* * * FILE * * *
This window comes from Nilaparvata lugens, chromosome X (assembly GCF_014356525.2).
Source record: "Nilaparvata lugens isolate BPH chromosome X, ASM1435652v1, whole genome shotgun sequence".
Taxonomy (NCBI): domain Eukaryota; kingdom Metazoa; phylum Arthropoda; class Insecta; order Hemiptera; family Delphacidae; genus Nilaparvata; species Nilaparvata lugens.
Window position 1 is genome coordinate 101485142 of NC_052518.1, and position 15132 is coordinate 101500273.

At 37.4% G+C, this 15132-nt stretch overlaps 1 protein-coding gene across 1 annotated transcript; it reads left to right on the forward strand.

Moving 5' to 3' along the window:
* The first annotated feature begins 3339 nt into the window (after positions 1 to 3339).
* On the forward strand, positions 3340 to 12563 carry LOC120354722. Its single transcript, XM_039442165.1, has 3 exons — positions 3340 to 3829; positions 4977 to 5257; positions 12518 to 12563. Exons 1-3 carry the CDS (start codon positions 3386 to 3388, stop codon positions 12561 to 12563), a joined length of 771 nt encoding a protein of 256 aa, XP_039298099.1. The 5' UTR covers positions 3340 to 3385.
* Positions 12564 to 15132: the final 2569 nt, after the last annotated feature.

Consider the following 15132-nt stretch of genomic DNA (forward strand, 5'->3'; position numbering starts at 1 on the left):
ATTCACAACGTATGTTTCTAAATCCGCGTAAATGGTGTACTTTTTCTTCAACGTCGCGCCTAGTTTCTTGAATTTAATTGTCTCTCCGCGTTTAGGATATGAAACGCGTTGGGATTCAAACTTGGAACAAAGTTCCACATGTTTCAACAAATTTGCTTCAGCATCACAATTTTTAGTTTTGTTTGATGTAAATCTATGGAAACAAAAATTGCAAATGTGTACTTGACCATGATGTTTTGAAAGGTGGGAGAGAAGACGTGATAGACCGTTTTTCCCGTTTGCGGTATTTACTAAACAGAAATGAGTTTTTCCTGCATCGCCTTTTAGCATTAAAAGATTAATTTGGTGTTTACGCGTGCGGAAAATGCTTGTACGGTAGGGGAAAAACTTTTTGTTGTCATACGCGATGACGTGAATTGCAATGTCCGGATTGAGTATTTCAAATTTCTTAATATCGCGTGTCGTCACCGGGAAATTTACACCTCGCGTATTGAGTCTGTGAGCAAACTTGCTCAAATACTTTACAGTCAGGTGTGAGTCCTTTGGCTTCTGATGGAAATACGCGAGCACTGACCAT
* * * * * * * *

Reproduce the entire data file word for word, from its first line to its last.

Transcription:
This window comes from Nilaparvata lugens, chromosome X (assembly GCF_014356525.2).
Source record: "Nilaparvata lugens isolate BPH chromosome X, ASM1435652v1, whole genome shotgun sequence".
Taxonomy (NCBI): domain Eukaryota; kingdom Metazoa; phylum Arthropoda; class Insecta; order Hemiptera; family Delphacidae; genus Nilaparvata; species Nilaparvata lugens.
Window position 1 is genome coordinate 101485142 of NC_052518.1, and position 15132 is coordinate 101500273.

At 37.4% G+C, this 15132-nt stretch overlaps 1 protein-coding gene across 1 annotated transcript; it reads left to right on the forward strand.

Moving 5' to 3' along the window:
* The first annotated feature begins 3339 nt into the window (after positions 1 to 3339).
* On the forward strand, positions 3340 to 12563 carry LOC120354722. Its single transcript, XM_039442165.1, has 3 exons — positions 3340 to 3829; positions 4977 to 5257; positions 12518 to 12563. Exons 1-3 carry the CDS (start codon positions 3386 to 3388, stop codon positions 12561 to 12563), a joined length of 771 nt encoding a protein of 256 aa, XP_039298099.1. The 5' UTR covers positions 3340 to 3385.
* Positions 12564 to 15132: the final 2569 nt, after the last annotated feature.

Consider the following 15132-nt stretch of genomic DNA (forward strand, 5'->3'; position numbering starts at 1 on the left):
ATTCACAACGTATGTTTCTAAATCCGCGTAAATGGTGTACTTTTTCTTCAACGTCGCGCCTAGTTTCTTGAATTTAATTGTCTCTCCGCGTTTAGGATATGAAACGCGTTGGGATTCAAACTTGGAACAAAGTTCCACATGTTTCAACAAATTTGCTTCAGCATCACAATTTTTAGTTTTGTTTGATGTAAATCTATGGAAACAAAAATTGCAAATGTGTACTTGACCATGATGTTTTGAAAGGTGGGAGAGAAGACGTGATAGACCGTTTTTCCCGTTTGCGGTATTTACTAAACAGAAATGAGTTTTTCCTGCATCGCCTTTTAGCATTAAAAGATTAATTTGGTGTTTACGCGTGCGGAAAATGCTTGTACGGTAGGGGAAAAACTTTTTGTTGTCATACGCGATGACGTGAATTGCAATGTCCGGATTGAGTATTTCAAATTTCTTAATATCGCGTGTCGTCACCGGGAAATTTACACCTCGCGTATTGAGTCTGTGAGCAAACTTGCTCAAATACTTTACAGTCAGGTGTGAGTCCTTTGGCTTCTGATGGAAATACGCGAGCACTGACCAT